I definitely don’t want to ‘teach’ teens anything through this book!  It is something I wish I would have realised a lot earlier in life though.  I remember, as a teen, thinking that everyone else was soooo happy and sure of themselves.  It made it harder to cope with feeling so unsure and unhappy myself.  What I didn’t know, was that the kids I envied were often struggling with their own problems.   Some of these problems were pretty horrendous, and there I was wishing I could be as ‘cool’ as they were.  You often don’t know what people are facing.  It makes for interesting writing; but real life requires a lot more empathy than I think is usually out there.   

I thought that Finding a Voice tackled very adult topics for a young adult book, but did it fantastically well in a way teens will have no issue with. Were you always planning on writing for young adults or was it something that just happened? 

Writing for teens definitely just happened—I was half way through writing this book before it occurred to me that it was probably for teens!  Now, I’m not sure I can imagine writing for anyone else.  It’s such a raw age for a lot of people--full of passion, angst and finding out who you are.  This is all great stuff to write about!

As far as tackling adult topics, I think teens are not given enough credit for what they understand.  Also, they are dealing with these topics in their lives so it doesn’t make sense to try to protect them.  When I was writing this book I wanted to capture how it felt to be almost-fourteen-year-old Jo.  If the perspective is that of someone your own age, hopefully it makes difficult topics accessible and easy to relate to.   

I understand you work with people who need additional care and help in their day to day lives, how much of this found its way into Finding a Voice? 

A lot!  I’ve always struggled with the dichotomy of providing the help someone needs and yet facilitating someone to live the life he or she wants to live.  It’s a fine line and one that everyone supporting someone with a disability needs to be mindful of, especially if that person can’t speak up.  It was fun to see this ‘care’ through Jo’s eyes.  Her anger at the lack of respect for Chris at times is very familiar to me.

Are there any major influencers on your writing, any authors who made you really want to pursue the written word? 

Oh, the dreaded question!  This question is so hard to answer because there were so many authors who influenced me as a child.  From the time I was six, until I went to university, everything inspired me—I read everything, and I wrote every sort of story and poem because of these influences.  I loved fantasy writers like J.R.R. Tolkien, and reality writers like Judy Blume.  I loved Scott O’Dell, S.E. Hinton and Madeleine L’Engle.  There were so many more, but it would take hours to mention all of them.

And then, that inspiration turned to intimidation when I started university.  With my love of books and writing, it was obvious I would study English , but I didn’t do well in my first English Literature courses.  I hated discussing books as allegory and motif and I became intimidated to write anything myself.  How could I ever achieve what all of these great writers had?  I wanted to write STORIES, not think about what it all might mean.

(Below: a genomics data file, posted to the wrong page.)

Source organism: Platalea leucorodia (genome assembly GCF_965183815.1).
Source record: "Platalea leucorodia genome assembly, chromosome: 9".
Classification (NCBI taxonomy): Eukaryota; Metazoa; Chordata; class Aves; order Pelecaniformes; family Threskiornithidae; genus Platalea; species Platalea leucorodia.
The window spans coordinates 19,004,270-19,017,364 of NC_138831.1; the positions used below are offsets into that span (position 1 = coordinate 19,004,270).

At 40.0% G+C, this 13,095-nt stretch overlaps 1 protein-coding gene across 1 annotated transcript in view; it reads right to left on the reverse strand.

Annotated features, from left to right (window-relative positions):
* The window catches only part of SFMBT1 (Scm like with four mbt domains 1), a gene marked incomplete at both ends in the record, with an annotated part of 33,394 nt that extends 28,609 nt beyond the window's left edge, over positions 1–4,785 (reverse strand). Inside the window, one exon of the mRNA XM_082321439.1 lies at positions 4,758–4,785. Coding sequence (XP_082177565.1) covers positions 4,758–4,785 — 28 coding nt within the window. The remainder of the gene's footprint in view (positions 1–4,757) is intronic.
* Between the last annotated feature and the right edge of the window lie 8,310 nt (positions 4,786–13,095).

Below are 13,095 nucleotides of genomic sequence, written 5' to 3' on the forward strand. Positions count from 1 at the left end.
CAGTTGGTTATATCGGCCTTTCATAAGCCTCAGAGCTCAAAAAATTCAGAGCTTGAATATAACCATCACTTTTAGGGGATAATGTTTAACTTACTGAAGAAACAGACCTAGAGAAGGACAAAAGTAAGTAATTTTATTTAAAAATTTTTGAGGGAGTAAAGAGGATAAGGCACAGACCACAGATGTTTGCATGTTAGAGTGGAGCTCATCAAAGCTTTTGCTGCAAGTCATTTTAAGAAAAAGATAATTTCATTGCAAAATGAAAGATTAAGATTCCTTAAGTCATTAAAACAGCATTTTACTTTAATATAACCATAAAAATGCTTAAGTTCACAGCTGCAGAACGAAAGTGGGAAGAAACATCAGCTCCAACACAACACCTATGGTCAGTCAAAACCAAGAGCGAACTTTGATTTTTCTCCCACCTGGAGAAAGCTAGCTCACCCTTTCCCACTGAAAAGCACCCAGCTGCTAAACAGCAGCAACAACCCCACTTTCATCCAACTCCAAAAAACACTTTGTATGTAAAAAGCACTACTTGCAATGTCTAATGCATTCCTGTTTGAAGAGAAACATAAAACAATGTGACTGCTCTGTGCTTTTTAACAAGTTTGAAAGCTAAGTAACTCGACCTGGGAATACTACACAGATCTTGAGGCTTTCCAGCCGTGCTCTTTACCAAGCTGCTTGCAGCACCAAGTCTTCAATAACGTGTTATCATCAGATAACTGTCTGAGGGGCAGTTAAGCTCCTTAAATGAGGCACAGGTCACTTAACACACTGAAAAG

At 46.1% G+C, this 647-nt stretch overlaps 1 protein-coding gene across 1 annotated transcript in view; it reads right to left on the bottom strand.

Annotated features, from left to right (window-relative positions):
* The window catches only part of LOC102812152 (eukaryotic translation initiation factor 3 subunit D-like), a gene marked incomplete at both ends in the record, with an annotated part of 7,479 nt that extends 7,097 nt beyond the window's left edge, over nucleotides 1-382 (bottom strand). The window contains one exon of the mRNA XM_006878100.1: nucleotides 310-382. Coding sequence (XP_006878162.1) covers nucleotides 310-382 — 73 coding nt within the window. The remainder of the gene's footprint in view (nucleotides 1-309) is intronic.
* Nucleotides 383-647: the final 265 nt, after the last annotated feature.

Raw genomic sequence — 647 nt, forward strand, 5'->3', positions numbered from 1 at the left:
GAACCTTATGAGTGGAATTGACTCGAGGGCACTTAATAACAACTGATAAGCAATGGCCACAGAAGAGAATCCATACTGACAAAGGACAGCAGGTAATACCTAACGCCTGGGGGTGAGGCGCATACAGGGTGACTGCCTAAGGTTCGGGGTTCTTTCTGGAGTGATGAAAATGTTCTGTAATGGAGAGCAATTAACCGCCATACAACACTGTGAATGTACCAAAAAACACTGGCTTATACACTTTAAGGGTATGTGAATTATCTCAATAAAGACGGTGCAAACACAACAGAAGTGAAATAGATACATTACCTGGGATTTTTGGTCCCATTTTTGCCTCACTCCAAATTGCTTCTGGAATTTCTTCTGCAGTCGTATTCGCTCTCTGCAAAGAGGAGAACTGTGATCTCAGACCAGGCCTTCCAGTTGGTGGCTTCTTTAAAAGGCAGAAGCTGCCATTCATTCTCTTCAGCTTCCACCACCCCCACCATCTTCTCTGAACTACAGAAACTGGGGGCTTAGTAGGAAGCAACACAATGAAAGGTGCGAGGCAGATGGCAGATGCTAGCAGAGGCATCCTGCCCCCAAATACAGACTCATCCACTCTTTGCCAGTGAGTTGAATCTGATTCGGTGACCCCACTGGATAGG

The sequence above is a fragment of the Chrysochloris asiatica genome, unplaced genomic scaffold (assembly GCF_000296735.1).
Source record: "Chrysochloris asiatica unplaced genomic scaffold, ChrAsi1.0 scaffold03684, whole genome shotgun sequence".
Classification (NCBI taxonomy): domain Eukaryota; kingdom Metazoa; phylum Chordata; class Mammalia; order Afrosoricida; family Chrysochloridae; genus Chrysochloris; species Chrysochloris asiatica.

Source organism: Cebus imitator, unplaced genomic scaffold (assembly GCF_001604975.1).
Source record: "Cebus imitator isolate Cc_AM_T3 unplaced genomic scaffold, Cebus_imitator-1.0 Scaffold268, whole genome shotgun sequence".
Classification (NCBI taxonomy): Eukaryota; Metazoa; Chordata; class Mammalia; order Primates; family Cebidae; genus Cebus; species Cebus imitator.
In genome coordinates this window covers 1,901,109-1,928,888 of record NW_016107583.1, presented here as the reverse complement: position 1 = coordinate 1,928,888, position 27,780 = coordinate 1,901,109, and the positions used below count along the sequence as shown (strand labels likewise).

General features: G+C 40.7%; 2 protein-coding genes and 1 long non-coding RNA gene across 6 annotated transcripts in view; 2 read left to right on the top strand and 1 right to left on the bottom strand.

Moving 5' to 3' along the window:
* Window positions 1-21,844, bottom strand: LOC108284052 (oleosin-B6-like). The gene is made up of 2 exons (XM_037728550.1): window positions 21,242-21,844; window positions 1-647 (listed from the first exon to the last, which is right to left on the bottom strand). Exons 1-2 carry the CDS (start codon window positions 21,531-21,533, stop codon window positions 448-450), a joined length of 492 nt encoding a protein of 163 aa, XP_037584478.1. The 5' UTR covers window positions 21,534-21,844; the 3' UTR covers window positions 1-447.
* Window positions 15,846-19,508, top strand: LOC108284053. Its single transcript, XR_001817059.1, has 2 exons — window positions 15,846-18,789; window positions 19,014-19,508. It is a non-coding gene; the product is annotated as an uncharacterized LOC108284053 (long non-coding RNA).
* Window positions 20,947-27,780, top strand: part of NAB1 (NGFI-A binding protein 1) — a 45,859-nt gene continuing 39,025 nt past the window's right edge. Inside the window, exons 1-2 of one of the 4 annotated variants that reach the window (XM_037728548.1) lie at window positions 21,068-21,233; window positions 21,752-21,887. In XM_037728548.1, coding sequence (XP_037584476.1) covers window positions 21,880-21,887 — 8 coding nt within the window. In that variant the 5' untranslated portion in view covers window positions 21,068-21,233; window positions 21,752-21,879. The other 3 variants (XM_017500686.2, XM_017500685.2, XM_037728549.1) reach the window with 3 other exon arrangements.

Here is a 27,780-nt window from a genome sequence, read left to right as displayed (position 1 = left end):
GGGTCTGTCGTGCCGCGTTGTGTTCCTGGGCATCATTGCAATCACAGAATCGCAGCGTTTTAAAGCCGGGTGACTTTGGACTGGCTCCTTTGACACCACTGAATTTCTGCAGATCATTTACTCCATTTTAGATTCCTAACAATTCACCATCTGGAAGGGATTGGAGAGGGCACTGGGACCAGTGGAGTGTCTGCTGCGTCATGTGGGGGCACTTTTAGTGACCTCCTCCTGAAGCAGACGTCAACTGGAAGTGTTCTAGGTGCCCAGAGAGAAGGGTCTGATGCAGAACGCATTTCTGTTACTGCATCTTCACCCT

Twenty years later, I finally got the nerve to ignore all of the ‘literary devises’ I learned about in school and just write stories again.  

Do you have one book you will always run to when you want comforting, and if so what is it? 

When I moved to Ireland, from Canada, one of the things I had to leave behind was my books.  I have dozens of boxes of them still stored in my sister’s shed, but they are just too heavy for me bring over.  I miss looking over my shelves to find the particular book I need for the particular hurt or insecurity I happen to be experiencing.  There isn’t one that covers everything; different books take on different meaning as I (hopefully!) change and grow (yes, even adults keep growing).  Luckily, my partner has some of the books I love—but it isn’t the same as having my first loves around me.

For pure comfort I love A.A. Milne’s Now We are Six.  I also love all of Robert Frost’s poems.  I don’t know a lot of poetry, but I do love the way poetry can exactly capture how I feel sometimes.

If you could have coffee and a chat with any author, alive or dead, who would it be and why? (Obviously I know you have probably met quite a few fellow authors so this could be either someone youve already met and would like to again or someone you havent!)

I actually know almost no authors!  In fact I know one, and she is in Canada.  I’m planning to meet Sheila Buglar (a new crime writer who is from Ireland, but lives in England) for a school event this autumn.  I really hope I can meet more authors, because writing is a very isolating thing to do and it would be nice to have others to talk with about the challenges of writing.  

Three authors I adore are Margaret Atwood, Barbara Kingsolver and Meg Rosoff.  I am in awe of their works, but they also seem like women who would be incredibly interesting to talk to about life in general. 

Thank you so much for the opportunity to answer some very interesting questions! 

Sunday, September 14, 2014

Letterbox Love (#92)

Letterbox Love is a weekly feature that is hosted by Lynsey at Narratively Speaking and is a way for us to share the books that come through our letterbox, galleys and e-books (through our electronic letterbox) and any other bookish goodies that we want to tell you about.

For Review: 

Ironsky: Dread Eagle - Alex Woolf (unsolicited) 

I hadn't heard of this book until it dropped through my letterbox but it sounds pretty awesome. It sounds like a steampunk historical book about a fight between Britain and France. I am very intrigued about it! Thanks to Scribo Books for this. 
Published: 25th September 2014 

This is a finished copy of a book I've already got a proof for that sounds awesome. I am very much looking forward to this but will be finding a new home for this one by way of my stepsons school library I think! Thanks Chicken House! 
Published: 2nd October 2014

I am so excited to find out what happens next in the Lockwood series! I loved the first book and this is definitely going to the top of my tbr pile! Thanks Random House! 
Published: 28th September 2014

The Winter Wolf - Holly Webb 

This has a christmas-sy feel to it and seems really sweet, a middle grade book about wolves and I can't wait to curl up and read it when the weather turns! Thanks Stripes Publishing! 
Published: 1st October 2014